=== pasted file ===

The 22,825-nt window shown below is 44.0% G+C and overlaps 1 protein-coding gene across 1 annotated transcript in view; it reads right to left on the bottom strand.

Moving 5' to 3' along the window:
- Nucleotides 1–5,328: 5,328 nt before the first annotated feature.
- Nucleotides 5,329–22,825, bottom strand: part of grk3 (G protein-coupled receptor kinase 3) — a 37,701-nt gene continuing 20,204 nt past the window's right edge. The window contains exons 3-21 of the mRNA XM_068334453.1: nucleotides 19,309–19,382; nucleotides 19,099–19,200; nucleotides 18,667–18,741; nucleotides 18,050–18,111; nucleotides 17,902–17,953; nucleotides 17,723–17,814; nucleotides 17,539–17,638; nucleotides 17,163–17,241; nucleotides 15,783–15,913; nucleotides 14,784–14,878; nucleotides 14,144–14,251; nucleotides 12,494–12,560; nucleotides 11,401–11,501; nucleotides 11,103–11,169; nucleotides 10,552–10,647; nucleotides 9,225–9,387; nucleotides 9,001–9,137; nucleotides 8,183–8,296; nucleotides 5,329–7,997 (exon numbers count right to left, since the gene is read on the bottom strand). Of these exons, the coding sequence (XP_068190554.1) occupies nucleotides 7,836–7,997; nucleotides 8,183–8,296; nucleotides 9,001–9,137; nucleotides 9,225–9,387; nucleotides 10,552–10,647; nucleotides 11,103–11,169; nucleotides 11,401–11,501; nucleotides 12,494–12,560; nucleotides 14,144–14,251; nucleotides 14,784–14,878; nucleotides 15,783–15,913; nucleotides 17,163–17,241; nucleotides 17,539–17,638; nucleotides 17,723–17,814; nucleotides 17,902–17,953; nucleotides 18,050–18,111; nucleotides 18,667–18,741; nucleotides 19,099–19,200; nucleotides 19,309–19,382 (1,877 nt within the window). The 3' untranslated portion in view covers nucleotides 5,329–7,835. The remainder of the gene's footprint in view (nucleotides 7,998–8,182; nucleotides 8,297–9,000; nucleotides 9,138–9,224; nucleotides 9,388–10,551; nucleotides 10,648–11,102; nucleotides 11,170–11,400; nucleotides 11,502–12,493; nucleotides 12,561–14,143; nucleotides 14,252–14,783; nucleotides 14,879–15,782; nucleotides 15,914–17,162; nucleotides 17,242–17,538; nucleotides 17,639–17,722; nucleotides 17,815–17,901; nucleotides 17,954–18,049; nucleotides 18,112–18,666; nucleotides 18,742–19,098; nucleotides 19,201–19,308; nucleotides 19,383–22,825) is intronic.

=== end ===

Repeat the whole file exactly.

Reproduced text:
The 22,825-nt window shown below is 44.0% G+C and overlaps 1 protein-coding gene across 1 annotated transcript in view; it reads right to left on the bottom strand.

Moving 5' to 3' along the window:
- Nucleotides 1–5,328: 5,328 nt before the first annotated feature.
- Nucleotides 5,329–22,825, bottom strand: part of grk3 (G protein-coupled receptor kinase 3) — a 37,701-nt gene continuing 20,204 nt past the window's right edge. The window contains exons 3-21 of the mRNA XM_068334453.1: nucleotides 19,309–19,382; nucleotides 19,099–19,200; nucleotides 18,667–18,741; nucleotides 18,050–18,111; nucleotides 17,902–17,953; nucleotides 17,723–17,814; nucleotides 17,539–17,638; nucleotides 17,163–17,241; nucleotides 15,783–15,913; nucleotides 14,784–14,878; nucleotides 14,144–14,251; nucleotides 12,494–12,560; nucleotides 11,401–11,501; nucleotides 11,103–11,169; nucleotides 10,552–10,647; nucleotides 9,225–9,387; nucleotides 9,001–9,137; nucleotides 8,183–8,296; nucleotides 5,329–7,997 (exon numbers count right to left, since the gene is read on the bottom strand). Of these exons, the coding sequence (XP_068190554.1) occupies nucleotides 7,836–7,997; nucleotides 8,183–8,296; nucleotides 9,001–9,137; nucleotides 9,225–9,387; nucleotides 10,552–10,647; nucleotides 11,103–11,169; nucleotides 11,401–11,501; nucleotides 12,494–12,560; nucleotides 14,144–14,251; nucleotides 14,784–14,878; nucleotides 15,783–15,913; nucleotides 17,163–17,241; nucleotides 17,539–17,638; nucleotides 17,723–17,814; nucleotides 17,902–17,953; nucleotides 18,050–18,111; nucleotides 18,667–18,741; nucleotides 19,099–19,200; nucleotides 19,309–19,382 (1,877 nt within the window). The 3' untranslated portion in view covers nucleotides 5,329–7,835. The remainder of the gene's footprint in view (nucleotides 7,998–8,182; nucleotides 8,297–9,000; nucleotides 9,138–9,224; nucleotides 9,388–10,551; nucleotides 10,648–11,102; nucleotides 11,170–11,400; nucleotides 11,502–12,493; nucleotides 12,561–14,143; nucleotides 14,252–14,783; nucleotides 14,879–15,782; nucleotides 15,914–17,162; nucleotides 17,242–17,538; nucleotides 17,639–17,722; nucleotides 17,815–17,901; nucleotides 17,954–18,049; nucleotides 18,112–18,666; nucleotides 18,742–19,098; nucleotides 19,201–19,308; nucleotides 19,383–22,825) is intronic.